One of my biggest pet peeves is how much Colorado Springs obsesses over the fleeting attention that comes from rankings of top cities for so many different categories.
Some publication or other source, obviously intent on making headlines out of thin air, sends a release touting the latest list, knowing those who promote and market each city will pounce immediately. Even if the "honor" or designation isn't clearly justified.
Seriously, how does Men's Health know for sure Colorado Springs ranks in the Top 10 for Best Teeth, and No. 1 among Best Cities for Dogs? How can Fox News quantify that we're in the Top 10 Least Obese Metro Areas? Can Forbes really prove the Springs rates No. 10 for Best Places for Business and Careers? Or my favorite, Car and Driver saying we're No. 3 on its Top 10 Best Drivers' Cities (really?).
Granted, some rankings are valuable, such as Women's Health naming Colorado Springs No. 2 among Best Places to Live for Women. And being No. 5 on the U.S. News and World Report's highly credible Best Places to Live.
But we're so caught up in where we stand against other cities that sometimes we go overboard. A perfect example of that happened Sunday, when the Springs' own supposedly aware Gazette contributed the latest piece of needless hyperbole.
The story's headline suggested: "Springs quickly becoming cozy dwelling 'capital of America' as trend takes off." Quickly, the Denver Post picked it up with this bold headline topping its homepage: "Colorado Springs becomes tiny house capital of America," followed by a few paragraphs and a link to the Gazette story.
Just one problem. There's no proof in the actual story. The whole angle, and those blaring headlines, revolved around a single quote from, no kidding, the human resources manager for Tumbleweed Tiny House Co., a manufacturer located just east of Powers and Omaha boulevards that claims to be the only prolific producer of tiny houses in America.
There's no statistic, no credible source, to back up those claims. Never mind that tinyhouselistings.com shows 25 states have companies of varying sizes building and selling tiny houses, all with creative ideas and markets. Never mind that, like other cities, Colorado Springs does have a smattering of tiny houses — but no dedicated area to locate them.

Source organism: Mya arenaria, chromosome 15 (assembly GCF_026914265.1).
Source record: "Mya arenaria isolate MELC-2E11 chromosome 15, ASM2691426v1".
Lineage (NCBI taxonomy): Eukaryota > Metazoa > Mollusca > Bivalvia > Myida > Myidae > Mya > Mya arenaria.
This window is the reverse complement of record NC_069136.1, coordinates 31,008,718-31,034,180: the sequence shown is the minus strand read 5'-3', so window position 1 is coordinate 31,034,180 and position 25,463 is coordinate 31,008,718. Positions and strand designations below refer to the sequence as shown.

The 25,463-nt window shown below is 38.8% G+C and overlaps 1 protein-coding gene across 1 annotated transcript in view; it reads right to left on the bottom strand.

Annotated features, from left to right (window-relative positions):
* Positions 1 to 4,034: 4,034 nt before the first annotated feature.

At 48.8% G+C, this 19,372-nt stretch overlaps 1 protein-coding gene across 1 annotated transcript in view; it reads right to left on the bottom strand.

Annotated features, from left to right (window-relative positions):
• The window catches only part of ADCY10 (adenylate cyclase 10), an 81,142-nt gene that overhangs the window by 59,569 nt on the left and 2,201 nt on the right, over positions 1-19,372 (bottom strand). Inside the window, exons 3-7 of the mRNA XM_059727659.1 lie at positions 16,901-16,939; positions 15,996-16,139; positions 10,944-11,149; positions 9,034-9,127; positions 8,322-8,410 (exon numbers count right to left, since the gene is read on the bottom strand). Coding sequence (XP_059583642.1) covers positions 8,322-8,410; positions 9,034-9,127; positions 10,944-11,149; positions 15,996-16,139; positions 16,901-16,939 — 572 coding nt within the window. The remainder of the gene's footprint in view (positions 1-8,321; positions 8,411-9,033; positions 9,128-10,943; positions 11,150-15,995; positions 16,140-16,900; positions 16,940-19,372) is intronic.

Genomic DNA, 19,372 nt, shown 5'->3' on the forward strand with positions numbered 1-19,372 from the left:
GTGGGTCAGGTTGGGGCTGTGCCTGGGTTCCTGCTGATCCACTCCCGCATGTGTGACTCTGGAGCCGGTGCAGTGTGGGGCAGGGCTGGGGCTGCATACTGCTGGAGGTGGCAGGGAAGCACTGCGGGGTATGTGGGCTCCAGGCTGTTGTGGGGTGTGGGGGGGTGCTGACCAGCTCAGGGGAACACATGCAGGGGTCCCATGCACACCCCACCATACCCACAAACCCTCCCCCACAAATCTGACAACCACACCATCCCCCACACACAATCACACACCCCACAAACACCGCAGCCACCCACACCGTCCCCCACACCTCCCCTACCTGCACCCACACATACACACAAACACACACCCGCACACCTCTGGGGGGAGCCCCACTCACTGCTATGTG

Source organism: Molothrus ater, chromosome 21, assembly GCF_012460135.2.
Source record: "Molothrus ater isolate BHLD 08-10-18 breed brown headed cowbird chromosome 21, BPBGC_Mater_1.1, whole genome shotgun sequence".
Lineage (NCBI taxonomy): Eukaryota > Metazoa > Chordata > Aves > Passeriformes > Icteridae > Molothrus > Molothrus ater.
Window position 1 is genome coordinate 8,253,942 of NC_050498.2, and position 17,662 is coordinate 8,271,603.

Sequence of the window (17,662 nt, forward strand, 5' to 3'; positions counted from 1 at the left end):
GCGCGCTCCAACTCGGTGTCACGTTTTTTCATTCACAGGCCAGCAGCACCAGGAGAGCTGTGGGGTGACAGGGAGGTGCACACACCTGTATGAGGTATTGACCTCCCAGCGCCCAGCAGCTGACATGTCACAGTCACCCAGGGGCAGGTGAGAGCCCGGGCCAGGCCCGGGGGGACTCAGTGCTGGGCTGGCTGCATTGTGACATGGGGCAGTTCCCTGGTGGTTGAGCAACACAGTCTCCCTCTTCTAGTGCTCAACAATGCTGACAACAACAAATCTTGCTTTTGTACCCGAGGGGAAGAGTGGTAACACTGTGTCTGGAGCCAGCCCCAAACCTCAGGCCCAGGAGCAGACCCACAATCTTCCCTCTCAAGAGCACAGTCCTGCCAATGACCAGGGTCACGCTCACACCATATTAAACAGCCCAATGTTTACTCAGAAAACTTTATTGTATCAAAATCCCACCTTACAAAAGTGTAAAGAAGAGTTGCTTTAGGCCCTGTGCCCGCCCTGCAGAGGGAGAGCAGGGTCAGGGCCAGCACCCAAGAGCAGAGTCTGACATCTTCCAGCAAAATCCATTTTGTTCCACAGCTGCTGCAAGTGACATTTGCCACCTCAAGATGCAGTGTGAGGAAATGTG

Yes, there was a first-time national gathering here last year called the Tiny House Jamboree, and organizers insisted that it brought 40,000 people to Colorado Springs, with an encore event coming in early August. But that number seems even more exaggerated than the "tiny house capital of America" claim, because the Western Museum of Mining and Industry on North Gate Boulevard certainly could never handle a crowd nearly large enough to fill the Air Force Academy's Falcon Stadium.
Let's take a reality pill here. One manufacturer and one jamboree do not a "capital" make. Yes, tiny houses are an alternative to rising home prices. But it's crazy to believe that millions of Americans — especially families — will be happy living long-term in just 200 to 300 square feet. Cities such as Denver already have also discovered the difficulties with zoning, property laws and infrastructure in adapting tiny houses to usual standards for real-estate development.
The mere concept of tiny houses, especially when given such exaggerated hype, also serves as a distraction from the real problem facing Colorado Springs and other cities.
What does the Springs really need? Simple. We need tons more affordable housing, not just for ownership but especially convenient, reasonably priced rental apartments and condos, particularly in the downtown/central area. Yes, we have some complexes in the works. But we need dozens more, with hundreds (eventually thousands) more units, close to bus service and other amenities from restaurants and bars to biking trails and shopping. That will appeal to Millennials wanting to work at our tech-oriented companies and our hospitals, and that will convince our young adults — especially college graduates — to stay and build their careers here.
Affordable housing is our No. 1 need to create a thriving city of tomorrow and deserve more of those useful rankings. But that does not mean thousands of tiny houses would solve the problem.
And it also doesn't mean claiming to be America's capital of something like tiny houses when we're most certainly not.